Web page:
The Customer is King
This essay from James Surowiecki is another example of his talent.
- "It’s certainly true that manufacturers have a lot less pull in the marketplace than they used to. But they haven’t lost it to Wal-Mart and Target. They’ve lost it to you and me. The real transformation of the past thirty years is the rise not of the American retailer but of the American consumer",
- "Wal-Mart is often spoken of as the most powerful company in the world, but it earns less than four cents on every dollar of sales, and its profit margins have stayed roughly the same year after year—which means that when it cuts costs with suppliers it passes along those savings to the customers, instead of padding its own bottom line. Wal-Mart can’t charge more; if it does, its customers will go elsewhere", and
- "It’s getting harder and harder for manufacturers to charge premium prices for so-called premium brands. Of course, this is how it should be, according to the economics textbooks. In a genuinely competitive economy, the company that ends up selling a good is going to be the one that produces (and therefore sells) it at the lowest cost. This is a case where, as the Princeton economist Alan Blinder put it, 'the economy came to resemble the model.'"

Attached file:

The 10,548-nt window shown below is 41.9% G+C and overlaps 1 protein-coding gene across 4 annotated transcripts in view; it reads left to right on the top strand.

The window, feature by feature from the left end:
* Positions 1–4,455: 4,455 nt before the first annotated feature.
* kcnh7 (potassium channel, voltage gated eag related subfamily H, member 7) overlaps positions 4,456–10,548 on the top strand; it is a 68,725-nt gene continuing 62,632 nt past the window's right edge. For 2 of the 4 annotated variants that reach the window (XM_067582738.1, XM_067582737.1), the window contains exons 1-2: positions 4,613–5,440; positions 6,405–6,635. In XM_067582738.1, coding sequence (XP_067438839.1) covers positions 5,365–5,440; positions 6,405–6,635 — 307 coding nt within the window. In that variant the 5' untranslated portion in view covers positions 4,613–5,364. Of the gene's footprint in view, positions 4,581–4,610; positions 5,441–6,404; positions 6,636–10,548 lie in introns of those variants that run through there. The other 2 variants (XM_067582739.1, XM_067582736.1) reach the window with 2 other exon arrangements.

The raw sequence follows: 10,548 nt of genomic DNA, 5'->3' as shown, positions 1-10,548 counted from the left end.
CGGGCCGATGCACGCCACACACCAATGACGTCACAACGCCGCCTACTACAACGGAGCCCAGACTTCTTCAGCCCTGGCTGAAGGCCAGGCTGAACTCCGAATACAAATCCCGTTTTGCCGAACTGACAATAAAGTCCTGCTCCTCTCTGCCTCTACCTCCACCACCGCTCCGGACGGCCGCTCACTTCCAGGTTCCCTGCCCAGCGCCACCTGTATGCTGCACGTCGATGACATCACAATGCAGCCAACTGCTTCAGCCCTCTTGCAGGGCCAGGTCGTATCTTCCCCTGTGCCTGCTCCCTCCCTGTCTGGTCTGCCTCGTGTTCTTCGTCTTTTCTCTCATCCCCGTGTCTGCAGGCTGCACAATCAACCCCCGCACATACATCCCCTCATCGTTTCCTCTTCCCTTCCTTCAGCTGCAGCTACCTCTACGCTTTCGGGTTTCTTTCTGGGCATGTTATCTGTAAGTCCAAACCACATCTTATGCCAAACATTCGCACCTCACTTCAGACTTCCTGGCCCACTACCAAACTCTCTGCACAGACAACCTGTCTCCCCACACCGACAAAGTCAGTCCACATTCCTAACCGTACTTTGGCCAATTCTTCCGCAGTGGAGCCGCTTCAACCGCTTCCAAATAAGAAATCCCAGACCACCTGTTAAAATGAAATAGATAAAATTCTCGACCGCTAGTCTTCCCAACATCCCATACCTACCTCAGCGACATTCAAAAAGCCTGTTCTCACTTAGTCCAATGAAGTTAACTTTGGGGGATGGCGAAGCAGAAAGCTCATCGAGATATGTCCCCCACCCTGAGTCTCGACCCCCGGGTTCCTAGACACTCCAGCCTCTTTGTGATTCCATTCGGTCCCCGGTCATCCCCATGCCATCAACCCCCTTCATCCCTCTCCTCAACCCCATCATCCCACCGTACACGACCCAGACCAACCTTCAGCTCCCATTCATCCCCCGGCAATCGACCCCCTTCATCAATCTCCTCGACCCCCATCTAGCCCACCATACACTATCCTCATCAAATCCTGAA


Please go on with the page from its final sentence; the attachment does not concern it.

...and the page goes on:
BTW, this essay is not about Wal-Mart (although my quotes selections might lead you to think that), nor is it about the ostensible purpose behind the Procter&Gamble-Gillette merger, which is its purported topic. No, this essay is about something other.
Which is as it should be in order to be considered as among the few journalists of especial note: edifying content, depth of insights, and all told entertainingly well.